How gender identity been asked within surveys has undergone a drastic change within the past decade, evolving from a binary gender scale (male/female) to include non-binary gender options (non-binary, transgender, non-conforming, other, etc.). Analyzing millions of user-generated surveys on the SurveyMonkey platform, we explore the rise in prevalence of non-binary gender options across different countries and regions, as well as the most common terms used. In the US, for example, we find that the percentage of gender questions with binary answer options has fallen from 83% in 2012 to 36% in 2022. Because SurveyMonkey is available all around the world, we can take a country-by-country look at the patterns in how people ask about gender.
Do certain countries or geographic regions show different levels of non-binary gender inclusion within their surveys, and which terms are most common? Our findings will not only provide insight into the changing nature of gender identity within surveys, but also reflect shifts in societal expectations and norms surrounding diversity, equity, and inclusion. We also look at top answer options among non-binary gender answer options, from “other” and “transgender” to “non-binary” and other possible terms used.
Dr Verena Ortmanns (German Institute for Adult Education - Leibniz Centre for Lifelong Learning ) - Presenting Author
Dr Ranjit K. Singh (GESIS - Leibniz Institute for the Social Sciences)
Gender diversity is becoming more and more recognized in Western societies. In Germany, the introduction of a third sex designation (“divers”) for intersex people, leads to a comprehensive discussion on different aspects of gender diversity that is still going-on. Introducing a new category in a survey when asking respondents on their sex also raises uncertainties in the survey community and also among researchers.
However, it is likely that gender concepts and identities are more complex than what we can capture with a few, discrete categories. There are three main issues. First, gender related concepts may be continua instead of mutually exclusive group memberships. Second, we need to explore the dimensionality of gender concepts: Are masculinity and femininity two endpoints of the same dimension or a two-dimensional plane? Third, gender has many layers, such as identity, subjective experience, external perceptions, or public gender performative behaviour.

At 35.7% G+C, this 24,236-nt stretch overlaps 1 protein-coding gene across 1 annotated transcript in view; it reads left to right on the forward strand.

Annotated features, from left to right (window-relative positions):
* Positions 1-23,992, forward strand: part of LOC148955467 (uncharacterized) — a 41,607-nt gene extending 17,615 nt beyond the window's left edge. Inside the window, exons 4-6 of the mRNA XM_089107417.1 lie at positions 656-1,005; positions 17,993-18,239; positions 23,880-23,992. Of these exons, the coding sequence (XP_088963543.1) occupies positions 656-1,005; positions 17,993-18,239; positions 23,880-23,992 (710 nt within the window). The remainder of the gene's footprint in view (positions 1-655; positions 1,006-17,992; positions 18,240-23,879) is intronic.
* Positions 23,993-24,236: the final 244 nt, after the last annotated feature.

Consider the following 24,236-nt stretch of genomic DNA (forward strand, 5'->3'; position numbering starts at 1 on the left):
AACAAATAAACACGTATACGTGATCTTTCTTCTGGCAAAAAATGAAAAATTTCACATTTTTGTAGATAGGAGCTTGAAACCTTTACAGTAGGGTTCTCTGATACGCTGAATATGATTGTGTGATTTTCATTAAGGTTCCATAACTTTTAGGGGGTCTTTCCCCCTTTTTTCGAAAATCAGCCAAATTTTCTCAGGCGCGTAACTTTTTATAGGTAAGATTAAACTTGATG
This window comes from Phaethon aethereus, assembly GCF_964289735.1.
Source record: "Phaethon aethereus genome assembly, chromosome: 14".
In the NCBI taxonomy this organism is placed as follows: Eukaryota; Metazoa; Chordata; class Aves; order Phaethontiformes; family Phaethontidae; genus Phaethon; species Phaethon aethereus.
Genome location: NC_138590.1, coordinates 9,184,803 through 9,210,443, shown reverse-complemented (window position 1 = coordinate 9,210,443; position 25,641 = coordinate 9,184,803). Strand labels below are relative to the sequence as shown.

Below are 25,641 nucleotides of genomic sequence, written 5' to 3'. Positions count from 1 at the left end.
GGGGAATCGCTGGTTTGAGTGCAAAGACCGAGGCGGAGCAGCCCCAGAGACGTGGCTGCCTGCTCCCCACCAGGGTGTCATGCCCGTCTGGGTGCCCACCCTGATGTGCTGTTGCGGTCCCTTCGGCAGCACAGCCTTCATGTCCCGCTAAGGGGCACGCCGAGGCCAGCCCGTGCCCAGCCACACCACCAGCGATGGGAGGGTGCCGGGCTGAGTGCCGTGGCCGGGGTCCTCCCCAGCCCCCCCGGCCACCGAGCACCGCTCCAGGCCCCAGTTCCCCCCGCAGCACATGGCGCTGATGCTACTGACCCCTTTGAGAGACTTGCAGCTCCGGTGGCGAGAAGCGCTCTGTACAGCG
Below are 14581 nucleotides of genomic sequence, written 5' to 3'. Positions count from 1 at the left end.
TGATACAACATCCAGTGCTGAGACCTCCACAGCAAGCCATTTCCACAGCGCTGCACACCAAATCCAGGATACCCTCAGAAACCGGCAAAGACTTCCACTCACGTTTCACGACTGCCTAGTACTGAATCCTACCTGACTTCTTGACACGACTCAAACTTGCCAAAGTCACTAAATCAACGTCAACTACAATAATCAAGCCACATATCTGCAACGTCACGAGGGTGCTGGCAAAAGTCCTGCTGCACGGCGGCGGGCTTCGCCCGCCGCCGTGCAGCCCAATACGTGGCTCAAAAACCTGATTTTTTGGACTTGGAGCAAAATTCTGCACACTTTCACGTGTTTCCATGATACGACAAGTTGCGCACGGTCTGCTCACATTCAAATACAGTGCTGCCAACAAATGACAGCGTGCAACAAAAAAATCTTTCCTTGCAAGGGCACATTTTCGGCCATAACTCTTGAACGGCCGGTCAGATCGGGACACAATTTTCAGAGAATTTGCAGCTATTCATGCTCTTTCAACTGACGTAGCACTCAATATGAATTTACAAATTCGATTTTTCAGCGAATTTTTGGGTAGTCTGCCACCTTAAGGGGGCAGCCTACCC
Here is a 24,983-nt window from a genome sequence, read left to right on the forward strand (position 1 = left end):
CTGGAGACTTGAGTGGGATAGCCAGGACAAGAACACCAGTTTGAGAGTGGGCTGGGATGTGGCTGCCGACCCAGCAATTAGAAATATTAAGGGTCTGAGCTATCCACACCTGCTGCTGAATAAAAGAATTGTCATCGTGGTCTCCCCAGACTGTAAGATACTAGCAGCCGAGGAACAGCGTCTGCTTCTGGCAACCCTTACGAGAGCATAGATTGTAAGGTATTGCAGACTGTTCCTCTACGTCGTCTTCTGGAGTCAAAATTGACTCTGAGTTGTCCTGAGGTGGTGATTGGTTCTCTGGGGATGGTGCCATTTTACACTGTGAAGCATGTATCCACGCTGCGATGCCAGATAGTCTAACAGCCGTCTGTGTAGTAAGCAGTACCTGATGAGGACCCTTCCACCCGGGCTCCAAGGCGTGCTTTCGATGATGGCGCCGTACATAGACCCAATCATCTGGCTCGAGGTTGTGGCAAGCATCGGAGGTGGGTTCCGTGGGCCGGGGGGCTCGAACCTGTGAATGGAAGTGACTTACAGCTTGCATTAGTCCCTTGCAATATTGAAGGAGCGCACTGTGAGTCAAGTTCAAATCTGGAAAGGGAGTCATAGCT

These questions require new survey instrument designs. To that end, we conducted an online experiment, where we fielded gender related questions, where respondents were able to finely grade their answer. We also provided separate scales for femininity and masculinity, to allow for two-dimensional respondent positioning. And lastly, we fielded four different question wordings, focusing on the four gender layers mentioned earlier. Respondents then saw two randomly selected question wordings of the four question wordings.
We hope to demonstrate the complexity of gender concepts that emerges if our response formats allow for it. We will present findings on whether respondents make use of the offered gradation, or if they cluster around extremes. We explore if a sizable portion of respondents chooses gender neutral, or gender ambivalent positions on the gender plane. And we explore how different layers of gender concepts relate to each other and how sensitive responses are to such differences in wording.